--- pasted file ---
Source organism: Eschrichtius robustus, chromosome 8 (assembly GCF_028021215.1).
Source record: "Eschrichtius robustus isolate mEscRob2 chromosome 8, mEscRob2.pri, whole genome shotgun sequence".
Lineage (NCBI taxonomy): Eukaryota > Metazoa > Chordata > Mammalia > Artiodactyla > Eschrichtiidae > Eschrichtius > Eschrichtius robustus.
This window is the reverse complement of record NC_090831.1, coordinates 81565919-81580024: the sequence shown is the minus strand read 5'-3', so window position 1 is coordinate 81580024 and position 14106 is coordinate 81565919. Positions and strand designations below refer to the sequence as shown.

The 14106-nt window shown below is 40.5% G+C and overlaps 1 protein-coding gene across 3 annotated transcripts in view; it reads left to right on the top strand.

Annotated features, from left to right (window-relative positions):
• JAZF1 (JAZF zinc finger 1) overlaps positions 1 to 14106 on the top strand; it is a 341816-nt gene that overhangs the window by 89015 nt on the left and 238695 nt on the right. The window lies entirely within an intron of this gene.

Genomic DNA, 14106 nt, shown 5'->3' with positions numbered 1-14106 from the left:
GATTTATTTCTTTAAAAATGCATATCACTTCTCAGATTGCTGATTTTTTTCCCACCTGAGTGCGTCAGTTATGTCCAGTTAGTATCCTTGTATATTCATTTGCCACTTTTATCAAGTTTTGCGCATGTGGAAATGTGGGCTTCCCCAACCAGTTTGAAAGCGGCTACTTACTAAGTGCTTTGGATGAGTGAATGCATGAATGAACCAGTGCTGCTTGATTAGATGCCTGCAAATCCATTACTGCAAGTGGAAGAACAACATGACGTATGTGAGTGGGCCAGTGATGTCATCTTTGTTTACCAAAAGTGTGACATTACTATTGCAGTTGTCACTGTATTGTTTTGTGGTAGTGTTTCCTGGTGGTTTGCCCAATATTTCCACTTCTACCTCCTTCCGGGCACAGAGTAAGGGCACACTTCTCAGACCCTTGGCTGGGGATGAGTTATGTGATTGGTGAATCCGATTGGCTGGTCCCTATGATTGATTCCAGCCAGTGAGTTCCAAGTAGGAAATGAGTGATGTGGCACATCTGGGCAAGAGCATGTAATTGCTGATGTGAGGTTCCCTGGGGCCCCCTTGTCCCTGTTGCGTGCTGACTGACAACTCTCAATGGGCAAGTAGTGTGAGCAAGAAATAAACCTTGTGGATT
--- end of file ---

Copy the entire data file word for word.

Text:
Source organism: Eschrichtius robustus, chromosome 8 (assembly GCF_028021215.1).
Source record: "Eschrichtius robustus isolate mEscRob2 chromosome 8, mEscRob2.pri, whole genome shotgun sequence".
Lineage (NCBI taxonomy): Eukaryota > Metazoa > Chordata > Mammalia > Artiodactyla > Eschrichtiidae > Eschrichtius > Eschrichtius robustus.
This window is the reverse complement of record NC_090831.1, coordinates 81565919-81580024: the sequence shown is the minus strand read 5'-3', so window position 1 is coordinate 81580024 and position 14106 is coordinate 81565919. Positions and strand designations below refer to the sequence as shown.

The 14106-nt window shown below is 40.5% G+C and overlaps 1 protein-coding gene across 3 annotated transcripts in view; it reads left to right on the top strand.

Annotated features, from left to right (window-relative positions):
• JAZF1 (JAZF zinc finger 1) overlaps positions 1 to 14106 on the top strand; it is a 341816-nt gene that overhangs the window by 89015 nt on the left and 238695 nt on the right. The window lies entirely within an intron of this gene.

Genomic DNA, 14106 nt, shown 5'->3' with positions numbered 1-14106 from the left:
GATTTATTTCTTTAAAAATGCATATCACTTCTCAGATTGCTGATTTTTTTCCCACCTGAGTGCGTCAGTTATGTCCAGTTAGTATCCTTGTATATTCATTTGCCACTTTTATCAAGTTTTGCGCATGTGGAAATGTGGGCTTCCCCAACCAGTTTGAAAGCGGCTACTTACTAAGTGCTTTGGATGAGTGAATGCATGAATGAACCAGTGCTGCTTGATTAGATGCCTGCAAATCCATTACTGCAAGTGGAAGAACAACATGACGTATGTGAGTGGGCCAGTGATGTCATCTTTGTTTACCAAAAGTGTGACATTACTATTGCAGTTGTCACTGTATTGTTTTGTGGTAGTGTTTCCTGGTGGTTTGCCCAATATTTCCACTTCTACCTCCTTCCGGGCACAGAGTAAGGGCACACTTCTCAGACCCTTGGCTGGGGATGAGTTATGTGATTGGTGAATCCGATTGGCTGGTCCCTATGATTGATTCCAGCCAGTGAGTTCCAAGTAGGAAATGAGTGATGTGGCACATCTGGGCAAGAGCATGTAATTGCTGATGTGAGGTTCCCTGGGGCCCCCTTGTCCCTGTTGCGTGCTGACTGACAACTCTCAATGGGCAAGTAGTGTGAGCAAGAAATAAACCTTGTGGATT